Thursday, April 9, 2009

Working The System


While 72,000 people were sitting miles away from the action at the Final Four in Detroit, praying that a local team’s good fortune would serve as a catalyst for their state’s economic recovery – but ultimately realizing that its ignominious defeat was a cruel metaphor for crushingly elusive prosperity – there were some big doings in the coaching world.

The big story, of course, was Johnny Cal’s arrival in Lexington to take over the program Rick Pitino once described as “The Holy Roman Empire of college basketball.” Anyone fortunate enough to watch Calipari’s introductory press conference saw a man at the peak of his powers. This wasn’t so much a debut as a coronation befitting the importance Wildcat fans assign to their roundball team. Had Calipari donned a crown and a velvet robe, it’s entirely possible his subjects would have bowed to him. They’ll continue the supplication, too, at least until Calipari loses to Gardner-Webb.

Despite his claims of being a “regular guy,” Calipari is anything but, at least in the world of basketball coaching. He’s one of the few people in the business with the ability not only to win the press conference but also to pile up the victories on the court. And make no mistake, he won the press conference. Kentucky is paying him about $32 over the next eight years, and he earned a good chunk of that with his performance in front of the fawning media and rabid UK supporters. Calipari said he’s not the “grand poobah.” Nor is he the “emperor.” Given his frenetic personality, it is kind of hard to imagine him hanging with the royals. At Kentucky, where champions are treated like monarchs, he certainly has the potential to achieve some sort of imperial status.

There are those who consider describing Calipari in regal terms na├»ve and practically scandalous. This is a guy who rehabbed his reputation at Memphis by hiring the parents of former players, in order to lure them to his program, and consorted regularly with William Wesley, aka “World Wide Wes,” a dodgy basketball impresario who was capable of delivering – at who knows what cost – Derrick Rose and Tyreke Evans to the Tigers. Calipari has never been brought up on charges by NC2A gumshoes, but he does walk close to the edge. For that reason, some believed Kentucky’s decision to hire him was a mistake, especially given the school’s history of recruiting shenanigans. Why bring in someone who blurs the lines when your history is littered with trouble?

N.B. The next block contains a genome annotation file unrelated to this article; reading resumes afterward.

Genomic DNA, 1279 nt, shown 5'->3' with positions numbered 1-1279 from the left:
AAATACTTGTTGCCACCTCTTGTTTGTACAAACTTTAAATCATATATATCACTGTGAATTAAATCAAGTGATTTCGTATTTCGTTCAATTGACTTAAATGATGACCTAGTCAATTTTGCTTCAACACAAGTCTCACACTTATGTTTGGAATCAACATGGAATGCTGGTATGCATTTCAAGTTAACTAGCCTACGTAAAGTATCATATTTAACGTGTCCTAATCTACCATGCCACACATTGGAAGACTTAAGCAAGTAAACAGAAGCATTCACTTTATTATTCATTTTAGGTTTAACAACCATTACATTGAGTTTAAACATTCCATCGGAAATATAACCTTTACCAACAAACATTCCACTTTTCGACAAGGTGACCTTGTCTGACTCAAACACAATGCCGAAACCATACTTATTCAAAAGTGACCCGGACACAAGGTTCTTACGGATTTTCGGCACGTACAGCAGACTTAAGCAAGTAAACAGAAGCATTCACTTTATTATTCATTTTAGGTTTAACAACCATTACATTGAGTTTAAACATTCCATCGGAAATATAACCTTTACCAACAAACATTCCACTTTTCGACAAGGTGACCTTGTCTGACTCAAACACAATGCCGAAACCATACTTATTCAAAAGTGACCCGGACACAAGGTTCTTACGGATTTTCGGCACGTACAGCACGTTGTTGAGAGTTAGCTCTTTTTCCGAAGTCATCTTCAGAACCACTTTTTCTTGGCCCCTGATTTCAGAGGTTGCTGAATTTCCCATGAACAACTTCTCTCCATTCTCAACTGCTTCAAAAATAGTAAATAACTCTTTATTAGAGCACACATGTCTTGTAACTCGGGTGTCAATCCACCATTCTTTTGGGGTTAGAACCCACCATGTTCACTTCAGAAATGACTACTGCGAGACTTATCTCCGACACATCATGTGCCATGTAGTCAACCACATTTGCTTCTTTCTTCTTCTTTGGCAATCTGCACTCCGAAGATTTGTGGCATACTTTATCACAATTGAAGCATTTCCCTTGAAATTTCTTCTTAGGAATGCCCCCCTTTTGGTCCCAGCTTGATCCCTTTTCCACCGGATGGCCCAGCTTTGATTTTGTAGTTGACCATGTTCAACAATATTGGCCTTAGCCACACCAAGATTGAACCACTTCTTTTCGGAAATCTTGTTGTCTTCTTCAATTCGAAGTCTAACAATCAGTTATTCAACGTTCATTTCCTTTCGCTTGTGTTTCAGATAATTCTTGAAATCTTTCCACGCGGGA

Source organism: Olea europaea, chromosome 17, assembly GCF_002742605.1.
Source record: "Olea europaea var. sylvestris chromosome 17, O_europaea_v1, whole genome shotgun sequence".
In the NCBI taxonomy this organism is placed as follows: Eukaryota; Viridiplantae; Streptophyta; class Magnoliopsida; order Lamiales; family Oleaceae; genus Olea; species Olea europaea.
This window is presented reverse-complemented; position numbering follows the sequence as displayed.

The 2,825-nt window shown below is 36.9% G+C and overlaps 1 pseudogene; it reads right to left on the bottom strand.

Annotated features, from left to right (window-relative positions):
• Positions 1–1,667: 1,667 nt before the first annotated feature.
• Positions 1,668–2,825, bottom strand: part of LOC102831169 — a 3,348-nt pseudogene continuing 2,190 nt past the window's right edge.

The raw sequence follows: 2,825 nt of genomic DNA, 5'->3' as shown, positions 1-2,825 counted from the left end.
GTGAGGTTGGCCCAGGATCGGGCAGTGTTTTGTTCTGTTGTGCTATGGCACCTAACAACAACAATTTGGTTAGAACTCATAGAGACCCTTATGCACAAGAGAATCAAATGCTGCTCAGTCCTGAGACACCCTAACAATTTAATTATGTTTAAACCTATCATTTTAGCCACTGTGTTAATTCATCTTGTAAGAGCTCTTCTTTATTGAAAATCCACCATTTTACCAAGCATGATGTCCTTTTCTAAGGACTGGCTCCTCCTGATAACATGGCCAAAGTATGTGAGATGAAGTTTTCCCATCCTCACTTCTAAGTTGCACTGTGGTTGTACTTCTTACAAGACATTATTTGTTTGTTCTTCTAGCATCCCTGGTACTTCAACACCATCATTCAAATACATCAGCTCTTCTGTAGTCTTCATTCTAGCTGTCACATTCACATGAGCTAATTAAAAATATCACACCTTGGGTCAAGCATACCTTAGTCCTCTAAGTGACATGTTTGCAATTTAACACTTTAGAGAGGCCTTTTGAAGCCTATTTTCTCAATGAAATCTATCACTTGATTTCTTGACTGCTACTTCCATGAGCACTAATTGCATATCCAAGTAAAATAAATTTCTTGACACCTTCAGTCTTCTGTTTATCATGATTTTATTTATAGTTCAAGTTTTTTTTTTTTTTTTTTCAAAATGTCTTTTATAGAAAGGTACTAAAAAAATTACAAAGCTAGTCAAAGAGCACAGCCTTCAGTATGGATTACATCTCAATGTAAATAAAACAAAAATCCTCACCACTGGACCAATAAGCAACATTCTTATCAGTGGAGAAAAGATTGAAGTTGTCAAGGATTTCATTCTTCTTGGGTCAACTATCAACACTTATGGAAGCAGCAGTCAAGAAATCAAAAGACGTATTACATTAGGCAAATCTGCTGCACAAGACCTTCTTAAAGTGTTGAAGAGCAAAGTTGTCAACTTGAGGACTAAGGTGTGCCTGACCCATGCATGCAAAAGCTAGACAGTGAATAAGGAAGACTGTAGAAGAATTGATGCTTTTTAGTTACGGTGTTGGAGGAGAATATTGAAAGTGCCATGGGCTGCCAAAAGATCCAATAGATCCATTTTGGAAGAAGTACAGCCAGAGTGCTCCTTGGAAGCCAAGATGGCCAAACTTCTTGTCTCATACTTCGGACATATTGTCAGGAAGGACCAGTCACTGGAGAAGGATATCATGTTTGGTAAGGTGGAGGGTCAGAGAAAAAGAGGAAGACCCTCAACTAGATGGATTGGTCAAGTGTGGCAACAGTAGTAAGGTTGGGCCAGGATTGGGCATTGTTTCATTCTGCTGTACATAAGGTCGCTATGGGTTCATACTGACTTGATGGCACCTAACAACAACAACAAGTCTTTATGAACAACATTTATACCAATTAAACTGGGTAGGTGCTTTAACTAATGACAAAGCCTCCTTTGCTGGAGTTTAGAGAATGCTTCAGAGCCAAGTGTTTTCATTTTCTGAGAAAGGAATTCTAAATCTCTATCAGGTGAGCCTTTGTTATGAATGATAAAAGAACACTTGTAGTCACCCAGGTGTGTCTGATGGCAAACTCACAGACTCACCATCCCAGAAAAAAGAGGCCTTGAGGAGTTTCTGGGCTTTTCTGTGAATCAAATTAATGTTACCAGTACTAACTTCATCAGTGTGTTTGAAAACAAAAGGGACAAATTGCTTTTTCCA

Because that’s what college sports have become, and don’t try to deny it. As much as there are those out there holding on to the quaint notion that big-time football and hoops are still the province of amateurs and a forum for competition in its purest form, one look at the Final Four proved otherwise. There was nothing about the event that accommodated fans, athletes or even coaches. This was a show staged by the NC2A for its own aggrandizement and profit. The players didn’t like the raised court or the Ford Field configuration, which had locker rooms well removed from the arena floor. The coaches didn’t appreciate standing three feet above the bench. And anybody in attendance (El Hombre was there) felt so removed from the action that true engagement in the proceedings was practically impossible, even if microphones captured every sneaker’s squeak and missed shot’s clank. By putting the court in the middle of the cavernous dome, the NC2A sold the maximum amount of tickets, sight lines be damned. The cash registers sang, and college sports took another step away from their intended purpose.

The corporate sponsorship part of the program was most impressive, as anything that even threatened to mention a rival company was eradicated from the area. It would have been interesting to see how the NC2A would have reacted had someone walked into the stadium wearing a Pepsi T-shirt, considering that Coke is an advertising partner. It’s not hard to imagine a scenario involving a SWAT team’s pouncing on the offender and tearing off the sacrilegious article. The stadium was completely locked down, and the city, the Lions and the hosting institution (Detroit Mercy) were perfectly content to let the big dog do whatever it wanted.

But that’s okay, because the Final Four brand is so well established that fans and media choose to look away from the corporate culture, so long as they get a seat at the table. Given the state of sports in this country, we shouldn’t be surprised by the event and its operation. Similarly, we should not be gnashing our teeth at the idea of Calipari’s arrival at Kentucky. The Wildcats just fired a man after giving him a mere two years to produce a winning program. That’s what it’s about today in college sports. Win fast or die. Billy Gillispie didn’t get to the tournament, so he’s out of work. Forget that garbage about his not fitting into the culture of the program. He could have driven around town in an ice-cream truck and spoken Esperanto in his press conferences, so long as he won 25 games a year and made a significant excursion into the round of 65. But he didn’t, so he’s gone.